The Lost Spells
As in ‘The Lost Words’, these ‘spells’ take their subjects from relatively commonplace, and yet underappreciated, animals, birds, trees and flowers – from barn owl to red fox, grey seal to silver birch, jay to jackdaw. But they break out of the triptych format of ‘The Lost Words’, finding new shapes, new spaces and new voices with which to conjure. ‘The Lost Spells’ summons back what is often lost from sight and care, and inspires protection and action on behalf of the natural world. Above all, it celebrates a sense of wonder, bearing witness to nature’s power to amaze, console and bring joy.
A timeless, stunning gift to be pored over and cherished for years – dazzlingly beautiful and richly inventive, discover the magical new book from the creators of The Lost Words
‘Luminously beautiful. An amulet in dark times, to be carried like a talisman out into the world, where it is very much needed’ Dara McAnulty
‘A book about spells that succeeds in being spell-binding in its own right . . . It already feels like a true classic. Buy one copy for yourself and any others for as many children as you can afford’ Books for Keeps
Kindred in spirit to The Lost Words but fresh in its form, The Lost Spells is a pocket-sized treasure that introduces a beautiful new set of natural spell-poems and artwork by beloved creative duo Robert Macfarlane and Jackie Morris.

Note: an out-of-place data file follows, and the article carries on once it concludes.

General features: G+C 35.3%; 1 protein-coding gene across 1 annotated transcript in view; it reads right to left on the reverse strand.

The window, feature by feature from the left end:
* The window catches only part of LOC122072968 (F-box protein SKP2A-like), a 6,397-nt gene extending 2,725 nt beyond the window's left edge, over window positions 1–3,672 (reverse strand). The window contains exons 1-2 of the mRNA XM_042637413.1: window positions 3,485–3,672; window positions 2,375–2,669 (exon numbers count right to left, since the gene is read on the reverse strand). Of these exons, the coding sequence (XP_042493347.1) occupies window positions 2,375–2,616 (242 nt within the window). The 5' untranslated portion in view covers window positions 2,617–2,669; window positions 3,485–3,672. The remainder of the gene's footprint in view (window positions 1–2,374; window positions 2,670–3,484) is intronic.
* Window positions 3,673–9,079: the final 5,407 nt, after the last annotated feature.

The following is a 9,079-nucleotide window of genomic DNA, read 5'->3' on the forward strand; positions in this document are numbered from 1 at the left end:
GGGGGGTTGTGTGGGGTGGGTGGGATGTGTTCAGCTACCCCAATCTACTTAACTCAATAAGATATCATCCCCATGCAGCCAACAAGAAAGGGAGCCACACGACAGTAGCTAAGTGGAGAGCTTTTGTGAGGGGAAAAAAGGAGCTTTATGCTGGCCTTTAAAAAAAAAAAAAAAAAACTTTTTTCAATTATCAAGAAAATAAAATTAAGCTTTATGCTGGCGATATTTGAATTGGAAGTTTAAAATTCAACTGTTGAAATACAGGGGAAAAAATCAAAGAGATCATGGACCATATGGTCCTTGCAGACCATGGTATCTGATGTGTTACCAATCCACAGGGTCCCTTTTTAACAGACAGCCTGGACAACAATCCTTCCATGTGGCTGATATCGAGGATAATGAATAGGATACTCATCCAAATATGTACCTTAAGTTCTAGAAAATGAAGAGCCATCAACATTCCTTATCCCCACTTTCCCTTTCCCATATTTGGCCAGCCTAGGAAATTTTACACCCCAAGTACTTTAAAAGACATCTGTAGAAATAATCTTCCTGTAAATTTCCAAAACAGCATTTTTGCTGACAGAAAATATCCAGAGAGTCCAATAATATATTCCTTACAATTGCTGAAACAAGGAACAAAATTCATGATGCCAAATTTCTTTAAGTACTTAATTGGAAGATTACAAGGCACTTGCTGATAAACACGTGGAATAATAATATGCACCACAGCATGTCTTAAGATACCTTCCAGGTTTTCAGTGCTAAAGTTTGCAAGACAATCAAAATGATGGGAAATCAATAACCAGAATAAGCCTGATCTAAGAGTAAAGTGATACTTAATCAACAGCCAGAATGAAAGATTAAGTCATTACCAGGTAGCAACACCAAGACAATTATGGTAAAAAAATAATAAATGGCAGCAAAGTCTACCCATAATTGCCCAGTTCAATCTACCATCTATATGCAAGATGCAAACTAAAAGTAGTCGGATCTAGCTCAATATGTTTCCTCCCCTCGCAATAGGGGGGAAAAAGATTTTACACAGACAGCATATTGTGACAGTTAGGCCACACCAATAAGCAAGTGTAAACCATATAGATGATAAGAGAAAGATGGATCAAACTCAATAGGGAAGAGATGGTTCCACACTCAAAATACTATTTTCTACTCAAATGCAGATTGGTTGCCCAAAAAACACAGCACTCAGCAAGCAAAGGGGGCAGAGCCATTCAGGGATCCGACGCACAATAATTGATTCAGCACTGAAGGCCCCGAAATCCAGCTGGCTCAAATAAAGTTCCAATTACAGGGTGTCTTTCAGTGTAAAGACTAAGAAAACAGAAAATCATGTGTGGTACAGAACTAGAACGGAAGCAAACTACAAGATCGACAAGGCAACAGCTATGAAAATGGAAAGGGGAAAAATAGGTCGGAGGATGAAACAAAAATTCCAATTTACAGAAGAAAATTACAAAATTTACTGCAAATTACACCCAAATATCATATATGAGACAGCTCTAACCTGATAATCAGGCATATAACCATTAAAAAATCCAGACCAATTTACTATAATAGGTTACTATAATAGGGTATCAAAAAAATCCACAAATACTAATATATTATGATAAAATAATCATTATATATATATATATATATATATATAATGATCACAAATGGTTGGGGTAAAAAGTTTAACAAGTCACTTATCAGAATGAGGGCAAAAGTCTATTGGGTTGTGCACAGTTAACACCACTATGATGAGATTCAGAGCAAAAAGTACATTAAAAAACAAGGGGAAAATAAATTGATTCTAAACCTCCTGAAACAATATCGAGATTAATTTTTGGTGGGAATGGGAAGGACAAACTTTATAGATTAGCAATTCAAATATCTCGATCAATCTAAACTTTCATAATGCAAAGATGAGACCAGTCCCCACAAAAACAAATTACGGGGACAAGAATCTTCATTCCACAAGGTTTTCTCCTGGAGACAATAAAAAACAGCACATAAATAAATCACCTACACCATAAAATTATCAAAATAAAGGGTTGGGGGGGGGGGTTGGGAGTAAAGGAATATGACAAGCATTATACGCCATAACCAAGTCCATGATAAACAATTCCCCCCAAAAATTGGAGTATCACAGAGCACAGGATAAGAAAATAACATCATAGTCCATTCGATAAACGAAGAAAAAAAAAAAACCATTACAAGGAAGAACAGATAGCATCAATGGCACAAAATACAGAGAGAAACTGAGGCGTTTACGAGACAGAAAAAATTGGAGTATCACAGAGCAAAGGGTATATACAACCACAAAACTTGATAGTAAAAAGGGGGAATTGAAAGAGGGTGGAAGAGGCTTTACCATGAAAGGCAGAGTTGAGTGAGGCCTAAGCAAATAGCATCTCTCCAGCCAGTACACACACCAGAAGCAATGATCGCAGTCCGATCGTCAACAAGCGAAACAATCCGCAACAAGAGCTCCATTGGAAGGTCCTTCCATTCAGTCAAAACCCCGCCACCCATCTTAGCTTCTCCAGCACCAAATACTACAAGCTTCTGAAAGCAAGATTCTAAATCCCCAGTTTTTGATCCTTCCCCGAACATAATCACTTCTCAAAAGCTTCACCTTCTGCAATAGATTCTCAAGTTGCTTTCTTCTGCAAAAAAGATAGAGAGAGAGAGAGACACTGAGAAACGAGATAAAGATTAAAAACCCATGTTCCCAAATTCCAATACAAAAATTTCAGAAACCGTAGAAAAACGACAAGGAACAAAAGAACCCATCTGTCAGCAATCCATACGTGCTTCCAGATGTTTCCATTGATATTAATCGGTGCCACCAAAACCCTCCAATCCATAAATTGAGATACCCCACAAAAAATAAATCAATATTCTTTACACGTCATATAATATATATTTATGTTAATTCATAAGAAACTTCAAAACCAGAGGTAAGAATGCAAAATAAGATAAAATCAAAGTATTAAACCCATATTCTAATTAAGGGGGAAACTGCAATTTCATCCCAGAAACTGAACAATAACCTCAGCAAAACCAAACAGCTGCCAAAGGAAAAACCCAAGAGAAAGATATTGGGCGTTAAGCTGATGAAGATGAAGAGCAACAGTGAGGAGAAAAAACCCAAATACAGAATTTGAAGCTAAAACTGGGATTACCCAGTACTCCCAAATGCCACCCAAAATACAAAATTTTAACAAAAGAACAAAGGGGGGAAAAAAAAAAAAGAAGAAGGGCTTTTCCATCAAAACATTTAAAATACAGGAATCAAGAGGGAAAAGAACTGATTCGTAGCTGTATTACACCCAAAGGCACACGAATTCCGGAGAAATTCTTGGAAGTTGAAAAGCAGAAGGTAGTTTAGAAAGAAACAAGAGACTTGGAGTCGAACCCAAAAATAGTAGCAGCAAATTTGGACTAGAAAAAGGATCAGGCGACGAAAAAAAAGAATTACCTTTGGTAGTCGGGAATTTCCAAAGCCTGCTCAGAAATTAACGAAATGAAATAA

Each “spell” conjures an animal, bird, tree or flower — from Barn Owl to Red Fox, Grey Seal to Silver Birch, Jay to Jackdaw — with which we share our lives and landscapes. Moving, joyful and funny, The Lost Spells above all celebrates a sense of wonder, bearing witness to nature’s power to amaze, console and bring joy.
Written to be read aloud, painted in brushstrokes that call to the forest, field, riverbank and also to the heart, The Lost Spells summons back what is often lost from sight and care, teaching the names of everyday species, and inspiring its readers to attention, love and care.
Praise for The Lost Words:
‘Gorgeous to look at and to read. Give it to a child to bring back the magic of language’ Jeanette Winterson, Guardian
‘Breathtaking, magical . . . Jackie Morris has created something that you could spend all day looking at’ New Statesman
‘Robert Macfarlane and Jackie Morris have made a thing of astonishing beauty’ Observer